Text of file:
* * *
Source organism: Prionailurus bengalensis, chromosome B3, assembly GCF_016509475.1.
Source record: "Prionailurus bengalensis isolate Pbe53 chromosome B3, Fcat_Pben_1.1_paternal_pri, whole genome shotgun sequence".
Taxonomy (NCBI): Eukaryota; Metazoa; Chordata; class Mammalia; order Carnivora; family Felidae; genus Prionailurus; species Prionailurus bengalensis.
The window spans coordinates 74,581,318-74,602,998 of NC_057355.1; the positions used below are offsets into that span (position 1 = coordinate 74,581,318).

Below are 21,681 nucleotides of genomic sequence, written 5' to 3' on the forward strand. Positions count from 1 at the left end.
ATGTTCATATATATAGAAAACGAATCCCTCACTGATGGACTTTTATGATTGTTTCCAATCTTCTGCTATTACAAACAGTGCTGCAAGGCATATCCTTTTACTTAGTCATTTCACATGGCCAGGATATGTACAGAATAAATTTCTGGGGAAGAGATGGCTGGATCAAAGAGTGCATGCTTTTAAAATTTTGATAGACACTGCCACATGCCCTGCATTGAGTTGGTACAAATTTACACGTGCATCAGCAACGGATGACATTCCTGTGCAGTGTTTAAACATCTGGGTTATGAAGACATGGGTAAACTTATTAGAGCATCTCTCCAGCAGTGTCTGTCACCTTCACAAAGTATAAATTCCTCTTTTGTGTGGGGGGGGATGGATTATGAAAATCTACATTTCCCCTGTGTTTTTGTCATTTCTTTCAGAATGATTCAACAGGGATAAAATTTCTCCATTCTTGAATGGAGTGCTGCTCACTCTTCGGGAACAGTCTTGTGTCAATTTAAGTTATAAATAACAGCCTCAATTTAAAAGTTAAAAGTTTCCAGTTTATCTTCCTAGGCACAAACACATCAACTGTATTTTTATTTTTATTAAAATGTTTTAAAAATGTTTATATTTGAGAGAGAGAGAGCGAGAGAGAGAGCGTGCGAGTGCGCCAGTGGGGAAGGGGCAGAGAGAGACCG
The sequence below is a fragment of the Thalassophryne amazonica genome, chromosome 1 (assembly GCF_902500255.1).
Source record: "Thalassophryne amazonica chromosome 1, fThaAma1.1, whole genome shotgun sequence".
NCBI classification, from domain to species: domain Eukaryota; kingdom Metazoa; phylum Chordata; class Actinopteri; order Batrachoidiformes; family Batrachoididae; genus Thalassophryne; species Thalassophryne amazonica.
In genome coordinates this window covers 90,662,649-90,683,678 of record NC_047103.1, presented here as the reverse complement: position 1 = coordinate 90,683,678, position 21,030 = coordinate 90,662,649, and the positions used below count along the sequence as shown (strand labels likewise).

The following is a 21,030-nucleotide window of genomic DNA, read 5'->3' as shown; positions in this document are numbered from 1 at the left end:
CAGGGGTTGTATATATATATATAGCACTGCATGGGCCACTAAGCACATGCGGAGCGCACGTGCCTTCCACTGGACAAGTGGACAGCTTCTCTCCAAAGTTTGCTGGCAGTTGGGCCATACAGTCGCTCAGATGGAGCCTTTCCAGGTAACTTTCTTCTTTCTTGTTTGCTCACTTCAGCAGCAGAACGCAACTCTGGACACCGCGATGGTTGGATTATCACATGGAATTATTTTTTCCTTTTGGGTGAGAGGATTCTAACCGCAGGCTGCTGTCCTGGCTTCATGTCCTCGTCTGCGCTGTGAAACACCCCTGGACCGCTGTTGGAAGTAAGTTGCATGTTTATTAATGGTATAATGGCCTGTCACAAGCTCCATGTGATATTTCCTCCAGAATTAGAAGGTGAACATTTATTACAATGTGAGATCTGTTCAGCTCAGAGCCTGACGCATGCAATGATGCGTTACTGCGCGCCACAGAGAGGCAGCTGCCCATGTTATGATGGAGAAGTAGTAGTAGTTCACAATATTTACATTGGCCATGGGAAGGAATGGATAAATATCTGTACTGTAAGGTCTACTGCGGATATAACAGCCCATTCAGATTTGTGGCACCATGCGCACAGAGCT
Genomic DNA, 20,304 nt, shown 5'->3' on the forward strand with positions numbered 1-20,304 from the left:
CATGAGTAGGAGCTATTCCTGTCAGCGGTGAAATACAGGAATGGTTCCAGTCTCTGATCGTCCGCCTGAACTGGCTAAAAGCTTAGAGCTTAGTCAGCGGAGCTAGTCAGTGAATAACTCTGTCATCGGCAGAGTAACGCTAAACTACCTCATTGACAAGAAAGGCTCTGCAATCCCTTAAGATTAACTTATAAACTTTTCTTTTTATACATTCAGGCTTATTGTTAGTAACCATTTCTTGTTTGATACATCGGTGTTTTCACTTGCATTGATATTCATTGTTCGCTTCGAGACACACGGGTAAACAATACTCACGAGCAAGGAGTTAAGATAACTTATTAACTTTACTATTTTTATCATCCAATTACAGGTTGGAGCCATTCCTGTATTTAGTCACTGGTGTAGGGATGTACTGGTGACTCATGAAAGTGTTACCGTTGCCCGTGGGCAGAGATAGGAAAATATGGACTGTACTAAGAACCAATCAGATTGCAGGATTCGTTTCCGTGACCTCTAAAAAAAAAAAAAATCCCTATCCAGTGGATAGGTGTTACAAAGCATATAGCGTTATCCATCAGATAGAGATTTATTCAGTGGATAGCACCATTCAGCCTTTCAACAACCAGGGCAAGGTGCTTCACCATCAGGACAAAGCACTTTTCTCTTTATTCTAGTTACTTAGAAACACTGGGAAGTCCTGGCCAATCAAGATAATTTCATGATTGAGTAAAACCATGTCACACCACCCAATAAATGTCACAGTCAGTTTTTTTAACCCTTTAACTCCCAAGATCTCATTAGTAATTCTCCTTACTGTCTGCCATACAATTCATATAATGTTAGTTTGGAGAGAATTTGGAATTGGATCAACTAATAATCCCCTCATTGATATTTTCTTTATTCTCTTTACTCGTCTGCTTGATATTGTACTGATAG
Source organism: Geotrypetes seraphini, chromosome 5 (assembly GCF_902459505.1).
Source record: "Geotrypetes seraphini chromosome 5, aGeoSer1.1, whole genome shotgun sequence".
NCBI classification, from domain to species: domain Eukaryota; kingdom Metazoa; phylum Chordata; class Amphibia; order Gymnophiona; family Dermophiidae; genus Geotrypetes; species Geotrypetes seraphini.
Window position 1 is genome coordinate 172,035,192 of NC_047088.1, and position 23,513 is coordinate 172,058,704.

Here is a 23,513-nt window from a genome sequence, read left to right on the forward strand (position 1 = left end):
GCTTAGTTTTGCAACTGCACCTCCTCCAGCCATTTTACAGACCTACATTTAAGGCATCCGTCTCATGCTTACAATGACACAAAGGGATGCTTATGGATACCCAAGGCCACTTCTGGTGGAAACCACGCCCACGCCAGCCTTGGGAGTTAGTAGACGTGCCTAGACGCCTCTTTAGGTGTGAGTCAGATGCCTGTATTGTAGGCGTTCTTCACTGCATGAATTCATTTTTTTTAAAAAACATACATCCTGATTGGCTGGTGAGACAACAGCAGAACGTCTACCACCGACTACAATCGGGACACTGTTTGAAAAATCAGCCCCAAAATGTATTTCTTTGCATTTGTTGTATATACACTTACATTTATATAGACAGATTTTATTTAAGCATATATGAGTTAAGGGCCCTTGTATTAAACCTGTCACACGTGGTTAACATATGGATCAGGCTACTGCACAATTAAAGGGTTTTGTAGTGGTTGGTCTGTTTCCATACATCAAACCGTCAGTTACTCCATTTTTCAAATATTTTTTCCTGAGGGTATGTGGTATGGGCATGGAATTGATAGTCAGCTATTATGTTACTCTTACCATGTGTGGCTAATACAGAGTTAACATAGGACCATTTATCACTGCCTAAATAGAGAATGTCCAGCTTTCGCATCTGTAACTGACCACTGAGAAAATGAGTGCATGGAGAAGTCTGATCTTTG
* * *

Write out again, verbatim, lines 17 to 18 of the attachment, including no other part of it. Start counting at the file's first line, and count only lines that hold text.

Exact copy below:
NCBI classification, from domain to species: domain Eukaryota; kingdom Metazoa; phylum Chordata; class Amphibia; order Gymnophiona; family Dermophiidae; genus Geotrypetes; species Geotrypetes seraphini.
Window position 1 is genome coordinate 172,035,192 of NC_047088.1, and position 23,513 is coordinate 172,058,704.